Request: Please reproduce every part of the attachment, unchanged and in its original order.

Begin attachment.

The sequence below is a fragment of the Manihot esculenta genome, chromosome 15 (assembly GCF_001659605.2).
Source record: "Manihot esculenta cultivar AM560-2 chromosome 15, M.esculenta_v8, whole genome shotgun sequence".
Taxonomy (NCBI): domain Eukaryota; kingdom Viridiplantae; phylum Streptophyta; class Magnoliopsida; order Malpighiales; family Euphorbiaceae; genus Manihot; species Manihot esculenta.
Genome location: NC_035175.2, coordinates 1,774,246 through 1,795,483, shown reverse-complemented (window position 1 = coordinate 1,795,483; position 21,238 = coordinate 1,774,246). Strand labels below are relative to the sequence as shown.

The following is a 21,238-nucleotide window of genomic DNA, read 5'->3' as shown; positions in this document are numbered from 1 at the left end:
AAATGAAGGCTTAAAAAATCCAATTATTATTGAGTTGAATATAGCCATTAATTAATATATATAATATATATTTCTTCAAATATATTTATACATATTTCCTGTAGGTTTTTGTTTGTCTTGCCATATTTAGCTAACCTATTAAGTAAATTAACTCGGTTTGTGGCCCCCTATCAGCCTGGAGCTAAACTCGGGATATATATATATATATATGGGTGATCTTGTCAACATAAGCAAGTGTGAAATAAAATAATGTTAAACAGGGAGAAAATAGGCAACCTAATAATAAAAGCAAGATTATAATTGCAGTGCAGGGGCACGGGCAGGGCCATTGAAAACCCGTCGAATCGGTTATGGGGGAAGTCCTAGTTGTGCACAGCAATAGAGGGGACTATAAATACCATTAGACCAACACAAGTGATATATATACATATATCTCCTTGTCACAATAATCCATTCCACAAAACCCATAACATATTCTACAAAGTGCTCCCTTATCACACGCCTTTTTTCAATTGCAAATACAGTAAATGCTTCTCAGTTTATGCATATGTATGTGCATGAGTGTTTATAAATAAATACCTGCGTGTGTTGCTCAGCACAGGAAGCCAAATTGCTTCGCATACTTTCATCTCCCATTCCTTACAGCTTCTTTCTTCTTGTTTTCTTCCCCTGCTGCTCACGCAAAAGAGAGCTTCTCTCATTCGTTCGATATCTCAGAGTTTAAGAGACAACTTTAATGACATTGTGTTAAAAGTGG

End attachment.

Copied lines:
The sequence below is a fragment of the Manihot esculenta genome, chromosome 15 (assembly GCF_001659605.2).
Source record: "Manihot esculenta cultivar AM560-2 chromosome 15, M.esculenta_v8, whole genome shotgun sequence".
Taxonomy (NCBI): domain Eukaryota; kingdom Viridiplantae; phylum Streptophyta; class Magnoliopsida; order Malpighiales; family Euphorbiaceae; genus Manihot; species Manihot esculenta.
Genome location: NC_035175.2, coordinates 1,774,246 through 1,795,483, shown reverse-complemented (window position 1 = coordinate 1,795,483; position 21,238 = coordinate 1,774,246). Strand labels below are relative to the sequence as shown.

The following is a 21,238-nucleotide window of genomic DNA, read 5'->3' as shown; positions in this document are numbered from 1 at the left end:
AAATGAAGGCTTAAAAAATCCAATTATTATTGAGTTGAATATAGCCATTAATTAATATATATAATATATATTTCTTCAAATATATTTATACATATTTCCTGTAGGTTTTTGTTTGTCTTGCCATATTTAGCTAACCTATTAAGTAAATTAACTCGGTTTGTGGCCCCCTATCAGCCTGGAGCTAAACTCGGGATATATATATATATATATGGGTGATCTTGTCAACATAAGCAAGTGTGAAATAAAATAATGTTAAACAGGGAGAAAATAGGCAACCTAATAATAAAAGCAAGATTATAATTGCAGTGCAGGGGCACGGGCAGGGCCATTGAAAACCCGTCGAATCGGTTATGGGGGAAGTCCTAGTTGTGCACAGCAATAGAGGGGACTATAAATACCATTAGACCAACACAAGTGATATATATACATATATCTCCTTGTCACAATAATCCATTCCACAAAACCCATAACATATTCTACAAAGTGCTCCCTTATCACACGCCTTTTTTCAATTGCAAATACAGTAAATGCTTCTCAGTTTATGCATATGTATGTGCATGAGTGTTTATAAATAAATACCTGCGTGTGTTGCTCAGCACAGGAAGCCAAATTGCTTCGCATACTTTCATCTCCCATTCCTTACAGCTTCTTTCTTCTTGTTTTCTTCCCCTGCTGCTCACGCAAAAGAGAGCTTCTCTCATTCGTTCGATATCTCAGAGTTTAAGAGACAACTTTAATGACATTGTGTTAAAAGTGG